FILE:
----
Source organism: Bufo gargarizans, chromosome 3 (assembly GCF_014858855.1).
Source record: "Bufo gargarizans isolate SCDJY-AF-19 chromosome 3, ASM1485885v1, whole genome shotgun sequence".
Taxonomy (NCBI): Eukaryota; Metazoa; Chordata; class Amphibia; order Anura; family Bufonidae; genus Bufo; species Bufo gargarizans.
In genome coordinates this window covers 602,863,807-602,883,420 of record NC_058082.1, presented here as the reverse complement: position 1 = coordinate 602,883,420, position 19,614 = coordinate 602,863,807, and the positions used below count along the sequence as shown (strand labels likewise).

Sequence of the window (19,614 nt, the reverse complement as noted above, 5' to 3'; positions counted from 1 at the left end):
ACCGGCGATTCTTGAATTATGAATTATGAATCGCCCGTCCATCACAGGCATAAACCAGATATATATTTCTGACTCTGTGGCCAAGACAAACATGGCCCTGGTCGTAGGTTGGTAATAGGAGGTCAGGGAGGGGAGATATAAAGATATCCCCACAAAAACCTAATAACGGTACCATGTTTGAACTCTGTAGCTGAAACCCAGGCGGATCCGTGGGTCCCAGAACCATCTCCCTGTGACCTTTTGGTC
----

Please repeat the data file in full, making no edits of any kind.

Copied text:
Source organism: Bufo gargarizans, chromosome 3 (assembly GCF_014858855.1).
Source record: "Bufo gargarizans isolate SCDJY-AF-19 chromosome 3, ASM1485885v1, whole genome shotgun sequence".
Taxonomy (NCBI): Eukaryota; Metazoa; Chordata; class Amphibia; order Anura; family Bufonidae; genus Bufo; species Bufo gargarizans.
In genome coordinates this window covers 602,863,807-602,883,420 of record NC_058082.1, presented here as the reverse complement: position 1 = coordinate 602,883,420, position 19,614 = coordinate 602,863,807, and the positions used below count along the sequence as shown (strand labels likewise).

Sequence of the window (19,614 nt, the reverse complement as noted above, 5' to 3'; positions counted from 1 at the left end):
ACCGGCGATTCTTGAATTATGAATTATGAATCGCCCGTCCATCACAGGCATAAACCAGATATATATTTCTGACTCTGTGGCCAAGACAAACATGGCCCTGGTCGTAGGTTGGTAATAGGAGGTCAGGGAGGGGAGATATAAAGATATCCCCACAAAAACCTAATAACGGTACCATGTTTGAACTCTGTAGCTGAAACCCAGGCGGATCCGTGGGTCCCAGAACCATCTCCCTGTGACCTTTTGGTC